Judge Prevents Indians at Lompoc from Using Headbands--for Now
A Los Angeles federal judge refused Monday to allow American Indians housed at Lompoc federal prison to wear headbands during meals, but their attorney was given time to prove that the headwear has religious significance.
U.S. District Judge Edward Rafeedie wants attorney John Hagar, who represents Standing Deer, 63, the lead plaintiff in the lawsuit against the prison, to present more anthropological evidence that the Indians’ religious freedoms have been harmed because of the institution’s ban.
Indians boycotted the penitentiary’s cafeteria to protest the Sept. 23 prison ruling, which prohibits the wearing of headbans, thongs, sweat suits and dirty clothes during meals there.
Imprisoned Indians contend that their culture calls for the religious headbands to be worn throughout the day. Some have had their headbands blessed by medicine men visiting the facility.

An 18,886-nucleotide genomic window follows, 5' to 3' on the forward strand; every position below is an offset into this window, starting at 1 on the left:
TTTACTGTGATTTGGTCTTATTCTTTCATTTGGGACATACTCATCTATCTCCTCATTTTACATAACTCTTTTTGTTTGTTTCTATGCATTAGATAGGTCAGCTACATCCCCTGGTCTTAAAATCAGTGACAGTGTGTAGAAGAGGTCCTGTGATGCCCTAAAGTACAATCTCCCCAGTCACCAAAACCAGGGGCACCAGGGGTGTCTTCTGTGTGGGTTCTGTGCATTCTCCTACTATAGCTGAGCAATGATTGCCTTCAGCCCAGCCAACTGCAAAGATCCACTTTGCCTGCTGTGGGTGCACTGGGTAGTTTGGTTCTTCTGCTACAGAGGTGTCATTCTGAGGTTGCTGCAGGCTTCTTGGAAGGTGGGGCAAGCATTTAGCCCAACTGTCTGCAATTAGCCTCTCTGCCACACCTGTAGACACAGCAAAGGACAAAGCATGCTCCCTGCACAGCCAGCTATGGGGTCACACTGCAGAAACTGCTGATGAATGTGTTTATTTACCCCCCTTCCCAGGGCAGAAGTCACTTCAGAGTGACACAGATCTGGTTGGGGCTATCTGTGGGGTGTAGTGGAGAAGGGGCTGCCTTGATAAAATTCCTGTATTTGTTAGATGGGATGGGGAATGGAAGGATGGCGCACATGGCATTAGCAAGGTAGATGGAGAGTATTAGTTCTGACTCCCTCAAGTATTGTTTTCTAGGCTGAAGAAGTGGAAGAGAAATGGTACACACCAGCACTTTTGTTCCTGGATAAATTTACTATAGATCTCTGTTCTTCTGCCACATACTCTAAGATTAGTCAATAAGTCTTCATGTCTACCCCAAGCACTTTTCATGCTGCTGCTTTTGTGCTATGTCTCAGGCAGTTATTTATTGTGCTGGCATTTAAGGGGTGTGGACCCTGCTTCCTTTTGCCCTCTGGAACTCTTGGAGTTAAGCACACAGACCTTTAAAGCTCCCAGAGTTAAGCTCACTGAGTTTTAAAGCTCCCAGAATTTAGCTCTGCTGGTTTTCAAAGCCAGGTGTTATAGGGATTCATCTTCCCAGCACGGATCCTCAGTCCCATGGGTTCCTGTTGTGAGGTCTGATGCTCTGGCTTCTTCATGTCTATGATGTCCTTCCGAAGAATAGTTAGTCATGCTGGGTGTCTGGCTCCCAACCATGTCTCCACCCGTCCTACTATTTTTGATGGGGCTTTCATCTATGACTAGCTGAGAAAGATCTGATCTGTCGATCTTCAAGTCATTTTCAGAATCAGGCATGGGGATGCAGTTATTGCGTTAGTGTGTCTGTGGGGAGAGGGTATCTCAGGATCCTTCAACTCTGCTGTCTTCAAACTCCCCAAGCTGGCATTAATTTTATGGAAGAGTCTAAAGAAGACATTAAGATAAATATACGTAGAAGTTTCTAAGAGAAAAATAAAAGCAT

The American Civil Liberties Union took the case and filed suit against the U.S. government, the Lompoc prison, Warden R.J. Christensen and his executive assistant, Chuck LaRoe.
Hagar, an ACLU attorney, said Monday after presenting statements from prisoners and a medicine man that he intends to return to court in about a month with additional testimony from Indian culture experts.